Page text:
Now some fresh pickings from the Political Grapevine:
Taken Out of Context?
While former Reagan Education Secretary Bill Bennett, who is staunchly pro-life, argued on his radio show that aborting black babies would theoretically reduce the crime rate, he immediately called the idea "impossible, ridiculous, and morally reprehensible." But you'd never know that from listening to Bennett's critics.
Liberal talk show host Ed Schultz said Bennett is "out there advocating the murder of all black babies." DNC chairman Howard Dean said the remarks were "hateful" and "inflammatory," and Senator Ted Kennedy called Bennett a "racist." And Nation of Islam leader Louis Farrakhan said his group would deal with what he called Bennett's "proposed genocide."
Suspended for Security?
The Federal Emergency Management Agency has suspended a Phoenix, Arizona, Urban Search and Rescue Team that saved more than 400 Hurricane survivors in New Orleans after learning the group deployed armed police officers for protection during relief efforts.
FEMA's Code of Conduct prohibits such teams from having firearms, but Phoenix Mayor Phil Gordon called the rule outdated and unrealistic, saying, "We are not going to send our firefighters and police officers into harm's way if they don't have adequate security." Gordon says the team may refuse dangerous deployments, or even pull out of FEMA altogether unless the rules are changed. He's also demanding an apology.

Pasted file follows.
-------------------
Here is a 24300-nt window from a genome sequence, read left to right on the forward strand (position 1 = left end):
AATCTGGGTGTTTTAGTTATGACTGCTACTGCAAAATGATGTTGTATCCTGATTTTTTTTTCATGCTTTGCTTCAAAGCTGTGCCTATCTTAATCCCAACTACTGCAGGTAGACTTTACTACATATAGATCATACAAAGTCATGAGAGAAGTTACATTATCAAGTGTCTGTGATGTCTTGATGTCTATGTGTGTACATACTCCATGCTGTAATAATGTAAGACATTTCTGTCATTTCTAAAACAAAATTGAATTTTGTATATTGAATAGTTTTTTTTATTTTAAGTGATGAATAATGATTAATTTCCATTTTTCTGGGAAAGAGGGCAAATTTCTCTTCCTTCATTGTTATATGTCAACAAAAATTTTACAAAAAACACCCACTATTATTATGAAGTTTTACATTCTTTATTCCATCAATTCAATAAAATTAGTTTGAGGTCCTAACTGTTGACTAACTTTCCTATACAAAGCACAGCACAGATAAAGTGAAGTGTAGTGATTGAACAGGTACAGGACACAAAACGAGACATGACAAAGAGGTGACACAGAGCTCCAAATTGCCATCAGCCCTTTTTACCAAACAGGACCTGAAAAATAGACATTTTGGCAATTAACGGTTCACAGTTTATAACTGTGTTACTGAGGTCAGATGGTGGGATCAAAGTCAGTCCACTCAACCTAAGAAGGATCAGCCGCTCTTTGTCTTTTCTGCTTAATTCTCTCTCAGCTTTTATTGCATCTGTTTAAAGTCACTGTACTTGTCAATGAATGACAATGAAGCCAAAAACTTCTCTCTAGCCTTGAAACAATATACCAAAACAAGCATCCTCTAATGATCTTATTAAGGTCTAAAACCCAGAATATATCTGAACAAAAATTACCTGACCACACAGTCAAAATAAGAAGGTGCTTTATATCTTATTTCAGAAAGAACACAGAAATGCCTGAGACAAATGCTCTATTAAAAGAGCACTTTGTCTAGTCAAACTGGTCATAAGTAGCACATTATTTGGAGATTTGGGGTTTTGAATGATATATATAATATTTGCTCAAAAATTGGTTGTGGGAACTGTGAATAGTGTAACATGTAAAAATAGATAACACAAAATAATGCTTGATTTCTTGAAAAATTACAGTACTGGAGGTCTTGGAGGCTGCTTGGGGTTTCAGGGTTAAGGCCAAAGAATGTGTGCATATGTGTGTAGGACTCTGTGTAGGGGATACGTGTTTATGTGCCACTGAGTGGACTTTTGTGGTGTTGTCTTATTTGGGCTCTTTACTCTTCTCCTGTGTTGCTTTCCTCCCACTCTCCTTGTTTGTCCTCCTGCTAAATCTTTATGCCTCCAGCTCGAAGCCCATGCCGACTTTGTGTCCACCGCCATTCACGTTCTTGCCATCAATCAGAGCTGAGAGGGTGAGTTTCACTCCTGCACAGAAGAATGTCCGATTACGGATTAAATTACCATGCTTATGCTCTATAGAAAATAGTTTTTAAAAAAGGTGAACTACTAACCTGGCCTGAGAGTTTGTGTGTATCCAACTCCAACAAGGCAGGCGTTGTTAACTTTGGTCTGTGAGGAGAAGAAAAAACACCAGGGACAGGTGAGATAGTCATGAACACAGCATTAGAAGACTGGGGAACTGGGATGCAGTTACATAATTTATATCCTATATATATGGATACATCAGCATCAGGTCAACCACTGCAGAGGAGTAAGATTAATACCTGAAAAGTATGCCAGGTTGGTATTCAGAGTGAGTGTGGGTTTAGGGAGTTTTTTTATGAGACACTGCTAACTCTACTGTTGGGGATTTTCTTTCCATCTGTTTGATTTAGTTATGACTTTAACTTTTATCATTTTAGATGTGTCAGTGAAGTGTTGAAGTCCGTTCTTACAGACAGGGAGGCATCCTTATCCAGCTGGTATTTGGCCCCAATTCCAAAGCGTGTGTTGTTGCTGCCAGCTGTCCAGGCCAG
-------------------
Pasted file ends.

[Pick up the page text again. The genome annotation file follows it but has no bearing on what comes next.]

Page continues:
Large Scale Flying Fish
A team of painters took 24 days and 140 gallons of paint to convert an Alaska Airlines plane into a flying king salmon — and taxpayers picked up the $500,000 tab. The money came from a $29 million fund for Alaska's Fish Marketing Board to "promote and enhance the value of Alaska seafood," set up by Senator Ted Stevens, the senior Republican on the Senate appropriations committee. By the way, Stevens' son Ben is chairman of the marketing agency's board of directors.
Clooney Says Keep Quiet
Movie star George Clooney is warning other Hollywood liberals to keep their mouths shut when it comes to politics, saying they're likely to hurt the candidates they're trying to help. Clooney says he declined to campaign for John Kerry last year because critics would use his involvement to paint Kerry as beholden to liberal Hollywood. But while he thinks it's dangerous for actors to go public with their politics, Clooney still defends his left-leaning views, saying, “It's pretty hard to find a time when liberals were on the wrong side of an issue."
— FOX News' Aaron Bruns contributed to this report